Here’s the deal: THIS IS NEW YORK CITY, PEOPLE! This is not Vegas, Orlando, Asbury Park or Branson, Missouri.  All are fine tourist destinations.  But they are not New York City.

This doesn’t have to do with being anti-fun.  Or with being prudish.

This has to do with realizing that our hard working citizens need to get to where they are going without bumping into detours, four-abreast tourists from Tulsa, or Batman’s behind.

We are a hard-working world capital.  Not Wildwood, New Jersey.




New York Music: Never Let Go


Flash Picking an Electric Guitar

Real New Yorkers” is a term I use to describe those who have New York City in their hearts.  One does not have to be born here, to be a Real New Yorker.  You just have to have that “NYC” groove in your heart.

That is, the New Yorker’s ability to stay true to oneself.  Real New Yorkers know who they are and what they want to achieve.  And they pursue their dreams and make it work, somehow, in the face of the impossible odds that life puts before each of us.

In the realm of Real New Yorkers, there are some commonalities.  One is the lifelong maker of music.  New York is a great, global gumbo of a music scene.  Here you will find men and women who love making music and refuse to let go of this passion.

One such Real New Yorker is Sal Cataldi, owner of the eponymous, award winning public relations agency.  Since 1988, he has managed to juggle client service, child rearing, writing music and gigging.  Always gigging.

Add recording to that list.  Days ago, he released “Sketches of Spam,” his 16-track, 69-minute, genre-surfing debut release from Spaghetti Eastern Music (Bad Egg Records, 30003,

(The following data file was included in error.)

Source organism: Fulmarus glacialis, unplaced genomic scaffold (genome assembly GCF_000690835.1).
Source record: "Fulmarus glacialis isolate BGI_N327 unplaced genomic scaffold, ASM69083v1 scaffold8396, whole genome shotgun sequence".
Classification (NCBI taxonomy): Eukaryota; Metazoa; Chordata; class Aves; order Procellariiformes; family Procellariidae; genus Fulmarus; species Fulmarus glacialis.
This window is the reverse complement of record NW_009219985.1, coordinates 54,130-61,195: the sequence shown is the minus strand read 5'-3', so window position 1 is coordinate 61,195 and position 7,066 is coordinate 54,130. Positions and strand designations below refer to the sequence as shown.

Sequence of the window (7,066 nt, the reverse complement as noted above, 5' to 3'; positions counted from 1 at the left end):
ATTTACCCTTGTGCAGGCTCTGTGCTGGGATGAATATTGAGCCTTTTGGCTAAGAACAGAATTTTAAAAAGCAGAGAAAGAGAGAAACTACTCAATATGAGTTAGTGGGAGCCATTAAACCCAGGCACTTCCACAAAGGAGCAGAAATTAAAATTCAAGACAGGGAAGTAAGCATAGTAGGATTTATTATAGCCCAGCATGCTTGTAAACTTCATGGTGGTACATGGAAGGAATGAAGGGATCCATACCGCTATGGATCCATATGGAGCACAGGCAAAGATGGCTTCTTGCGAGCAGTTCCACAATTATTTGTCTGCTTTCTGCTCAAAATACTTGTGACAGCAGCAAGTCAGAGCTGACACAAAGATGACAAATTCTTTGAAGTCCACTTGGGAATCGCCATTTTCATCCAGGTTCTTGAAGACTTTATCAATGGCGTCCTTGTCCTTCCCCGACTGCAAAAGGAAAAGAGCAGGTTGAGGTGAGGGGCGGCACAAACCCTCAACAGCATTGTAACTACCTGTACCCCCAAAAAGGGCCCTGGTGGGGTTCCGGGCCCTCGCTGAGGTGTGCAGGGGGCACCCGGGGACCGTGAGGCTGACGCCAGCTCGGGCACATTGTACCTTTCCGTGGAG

While he and his team orchestrated PR for the recent PEN/Faulkner Award for Fiction Gala, in the midst of the Charlie Hebdo fury earlier this year, Cataldi finalized his debut album, which evokes 70’s Miles, Ennio Morricone, Fripp & Eno and includes a brilliantly re-imagined DADGAD version of The Beatles’ “Ticket To Ride.”

This is a native New Yorker from Flushing who, like a lot of local kids here in the mid-60s, clipped Borden milk container coupons to exchange for nosebleed Mets tickets.  While some kids are bitten by the sports bug, it was always music for Cataldi.

And, while most folks leave their dreams at some point in their lives, Cataldi’s passion for music was actually woven tightly into the fabric of his work life as the years passed.

“I worked for Bigelow Pharmacy in the Village when I was in college, and delivered prescription drugs to Electric Ladyland Studios on 8th Street,” Cataldi said.  “Once in the public relations profession, I created events like the LA Rock-N- Roll Trivia Tour, the Dewar’s Bagpipe Festival, even a national air guitarist search for the best ‘Guitar Face.’  Finally, I’ve been proud to promote the annual John Lennon Tribute concert.

At work, Cataldi’s guitar is always at the ready, never far from his phone.  When inspiration strikes, music wafts through his agency’s 29th Street headquarters.

“I’m a professional person who just refused to give up on my love for the craft, for music,” he said.  “Today’s technology makes it possible, but it is important for all of us here in the New York City pressure cooker to express ourselves through our art.  Never let go.”